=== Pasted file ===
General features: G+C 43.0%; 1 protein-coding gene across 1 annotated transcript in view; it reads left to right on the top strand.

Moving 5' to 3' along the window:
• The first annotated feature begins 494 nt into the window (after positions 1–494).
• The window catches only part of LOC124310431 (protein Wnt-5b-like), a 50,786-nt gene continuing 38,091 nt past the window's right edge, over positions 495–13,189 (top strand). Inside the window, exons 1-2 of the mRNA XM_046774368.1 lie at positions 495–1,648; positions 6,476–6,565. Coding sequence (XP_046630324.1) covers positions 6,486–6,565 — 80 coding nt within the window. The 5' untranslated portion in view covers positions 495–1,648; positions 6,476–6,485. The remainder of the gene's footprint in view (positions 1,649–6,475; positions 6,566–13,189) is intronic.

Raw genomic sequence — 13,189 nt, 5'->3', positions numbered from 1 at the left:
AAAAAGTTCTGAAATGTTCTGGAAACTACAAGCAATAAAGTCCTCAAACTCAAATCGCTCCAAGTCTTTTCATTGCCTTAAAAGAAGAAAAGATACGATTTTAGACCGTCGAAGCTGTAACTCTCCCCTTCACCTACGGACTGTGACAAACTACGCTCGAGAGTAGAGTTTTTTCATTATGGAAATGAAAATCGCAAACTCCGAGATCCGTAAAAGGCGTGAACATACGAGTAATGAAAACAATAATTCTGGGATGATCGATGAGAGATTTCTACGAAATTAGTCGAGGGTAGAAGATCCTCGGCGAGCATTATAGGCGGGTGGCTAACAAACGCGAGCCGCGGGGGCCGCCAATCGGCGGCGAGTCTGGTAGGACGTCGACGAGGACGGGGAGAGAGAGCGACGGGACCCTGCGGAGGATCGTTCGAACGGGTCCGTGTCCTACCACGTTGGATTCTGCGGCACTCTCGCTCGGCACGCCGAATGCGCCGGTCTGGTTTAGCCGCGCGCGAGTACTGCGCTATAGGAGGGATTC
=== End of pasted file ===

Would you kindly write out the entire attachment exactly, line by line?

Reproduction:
General features: G+C 43.0%; 1 protein-coding gene across 1 annotated transcript in view; it reads left to right on the top strand.

Moving 5' to 3' along the window:
• The first annotated feature begins 494 nt into the window (after positions 1–494).
• The window catches only part of LOC124310431 (protein Wnt-5b-like), a 50,786-nt gene continuing 38,091 nt past the window's right edge, over positions 495–13,189 (top strand). Inside the window, exons 1-2 of the mRNA XM_046774368.1 lie at positions 495–1,648; positions 6,476–6,565. Coding sequence (XP_046630324.1) covers positions 6,486–6,565 — 80 coding nt within the window. The 5' untranslated portion in view covers positions 495–1,648; positions 6,476–6,485. The remainder of the gene's footprint in view (positions 1,649–6,475; positions 6,566–13,189) is intronic.

Raw genomic sequence — 13,189 nt, 5'->3', positions numbered from 1 at the left:
AAAAAGTTCTGAAATGTTCTGGAAACTACAAGCAATAAAGTCCTCAAACTCAAATCGCTCCAAGTCTTTTCATTGCCTTAAAAGAAGAAAAGATACGATTTTAGACCGTCGAAGCTGTAACTCTCCCCTTCACCTACGGACTGTGACAAACTACGCTCGAGAGTAGAGTTTTTTCATTATGGAAATGAAAATCGCAAACTCCGAGATCCGTAAAAGGCGTGAACATACGAGTAATGAAAACAATAATTCTGGGATGATCGATGAGAGATTTCTACGAAATTAGTCGAGGGTAGAAGATCCTCGGCGAGCATTATAGGCGGGTGGCTAACAAACGCGAGCCGCGGGGGCCGCCAATCGGCGGCGAGTCTGGTAGGACGTCGACGAGGACGGGGAGAGAGAGCGACGGGACCCTGCGGAGGATCGTTCGAACGGGTCCGTGTCCTACCACGTTGGATTCTGCGGCACTCTCGCTCGGCACGCCGAATGCGCCGGTCTGGTTTAGCCGCGCGCGAGTACTGCGCTATAGGAGGGATTC